Google unveils standalone VR headsets with Daydream

Now, this isn't the first time we've heard of a standalone VR headset from Google. In that dynamic, you can't get a truly immersive sense that you're in another environment.

Evidence that Google may be working on a standalone VR headset also includes its apps.

For the past year or so, Google has been reported to be working on a standalone virtual reality headset that wouldn't require display support from a smartphone or tethering with a PC.

It's a bold move for Samsung, whose current mobile headset, the Gear VR, is powered by Facebook-owned Oculus. This means the new Daydream headsets will be able to track precise movements without users needing to install any external sensors.

Google also announced that it will be launching two low-priced virtual reality (VR) headsets made by HTC and Lenovo for it Daydream VR platform. Lenovo and the Taiwan-based smartphone company HTC plan to build versions of the headset using the company's blueprints, Bavor explained. These devices build on what's already great about smartphone VR, and they make the whole experience even easier and more comfortable.

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Google announced that it would offer a new standalone virtual reality (VR) headset on Wednesday that doesn't use a phone, a computer, or cables like most existing VR devices. Of course, since end-users have access to it as well it makes for a cool little virtual reality experience and one that shouldn't be missed if you have the needed equipment to check it out.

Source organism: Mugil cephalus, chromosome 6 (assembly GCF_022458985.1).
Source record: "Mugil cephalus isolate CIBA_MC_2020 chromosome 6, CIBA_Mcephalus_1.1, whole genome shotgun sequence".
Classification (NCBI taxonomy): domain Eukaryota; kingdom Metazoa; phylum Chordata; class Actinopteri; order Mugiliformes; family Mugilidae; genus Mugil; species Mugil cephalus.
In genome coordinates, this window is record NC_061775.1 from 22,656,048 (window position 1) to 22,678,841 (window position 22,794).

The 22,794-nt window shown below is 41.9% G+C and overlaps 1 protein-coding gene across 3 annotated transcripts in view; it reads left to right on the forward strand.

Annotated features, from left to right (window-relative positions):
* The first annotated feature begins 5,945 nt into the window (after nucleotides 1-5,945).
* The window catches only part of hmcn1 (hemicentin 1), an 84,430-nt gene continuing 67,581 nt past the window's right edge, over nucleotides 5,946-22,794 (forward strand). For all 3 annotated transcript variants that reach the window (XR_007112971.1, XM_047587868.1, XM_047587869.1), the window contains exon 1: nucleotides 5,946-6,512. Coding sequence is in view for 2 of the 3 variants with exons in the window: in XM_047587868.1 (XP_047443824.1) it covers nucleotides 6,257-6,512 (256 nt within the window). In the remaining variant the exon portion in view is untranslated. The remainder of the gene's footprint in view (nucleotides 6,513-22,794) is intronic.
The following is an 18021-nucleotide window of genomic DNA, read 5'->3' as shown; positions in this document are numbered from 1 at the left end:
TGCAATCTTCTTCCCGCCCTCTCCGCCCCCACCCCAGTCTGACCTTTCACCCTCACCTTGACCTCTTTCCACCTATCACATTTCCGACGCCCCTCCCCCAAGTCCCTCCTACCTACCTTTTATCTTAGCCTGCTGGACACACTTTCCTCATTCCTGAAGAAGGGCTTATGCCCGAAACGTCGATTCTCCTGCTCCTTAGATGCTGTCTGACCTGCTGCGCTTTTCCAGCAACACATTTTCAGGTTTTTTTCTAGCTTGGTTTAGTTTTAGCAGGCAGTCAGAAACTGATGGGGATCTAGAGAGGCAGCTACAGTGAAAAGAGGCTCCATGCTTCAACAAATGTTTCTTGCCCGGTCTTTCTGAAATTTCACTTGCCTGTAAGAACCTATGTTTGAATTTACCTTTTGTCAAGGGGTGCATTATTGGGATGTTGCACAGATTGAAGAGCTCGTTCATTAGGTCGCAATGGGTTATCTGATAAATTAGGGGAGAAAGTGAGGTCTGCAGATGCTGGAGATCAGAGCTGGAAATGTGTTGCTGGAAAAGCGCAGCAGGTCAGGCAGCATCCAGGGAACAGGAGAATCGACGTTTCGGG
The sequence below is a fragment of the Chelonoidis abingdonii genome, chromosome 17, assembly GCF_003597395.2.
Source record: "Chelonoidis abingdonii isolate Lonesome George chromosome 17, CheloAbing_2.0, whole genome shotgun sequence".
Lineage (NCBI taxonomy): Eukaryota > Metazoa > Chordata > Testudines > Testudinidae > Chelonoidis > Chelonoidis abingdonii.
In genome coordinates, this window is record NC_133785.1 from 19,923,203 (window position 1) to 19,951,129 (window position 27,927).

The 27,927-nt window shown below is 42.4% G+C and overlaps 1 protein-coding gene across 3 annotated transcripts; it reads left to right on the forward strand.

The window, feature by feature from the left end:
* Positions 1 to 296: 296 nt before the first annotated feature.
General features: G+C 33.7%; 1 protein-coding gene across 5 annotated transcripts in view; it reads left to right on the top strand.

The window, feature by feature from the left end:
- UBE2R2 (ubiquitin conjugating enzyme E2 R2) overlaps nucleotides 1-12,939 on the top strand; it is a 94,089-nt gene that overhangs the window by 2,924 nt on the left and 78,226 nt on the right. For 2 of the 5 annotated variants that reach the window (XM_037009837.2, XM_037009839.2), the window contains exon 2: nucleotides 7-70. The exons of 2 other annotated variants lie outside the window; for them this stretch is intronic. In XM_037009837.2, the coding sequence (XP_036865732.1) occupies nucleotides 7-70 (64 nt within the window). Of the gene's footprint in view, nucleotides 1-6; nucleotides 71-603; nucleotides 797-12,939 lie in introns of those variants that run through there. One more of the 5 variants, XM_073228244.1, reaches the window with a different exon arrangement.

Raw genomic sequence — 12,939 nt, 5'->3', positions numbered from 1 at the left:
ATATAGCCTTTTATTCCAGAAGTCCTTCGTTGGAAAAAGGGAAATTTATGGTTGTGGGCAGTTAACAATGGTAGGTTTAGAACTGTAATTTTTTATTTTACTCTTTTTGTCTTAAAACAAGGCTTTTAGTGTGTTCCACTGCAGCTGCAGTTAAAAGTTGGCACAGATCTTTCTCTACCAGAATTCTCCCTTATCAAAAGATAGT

Today's announcement is an addition to the Fall 2016 announcement of the Snapdragon 821 and 820 processors supporting Daydream-ready devices. A new Vive headset aims to address those concerns.

But Google's new devices won't require any of that.

The headset is based around a positional tracking system Google calls WorldSense, which Bavor claimed uses only a handful of internal sensors to provide accurate positioning information for room-scale virtual reality.

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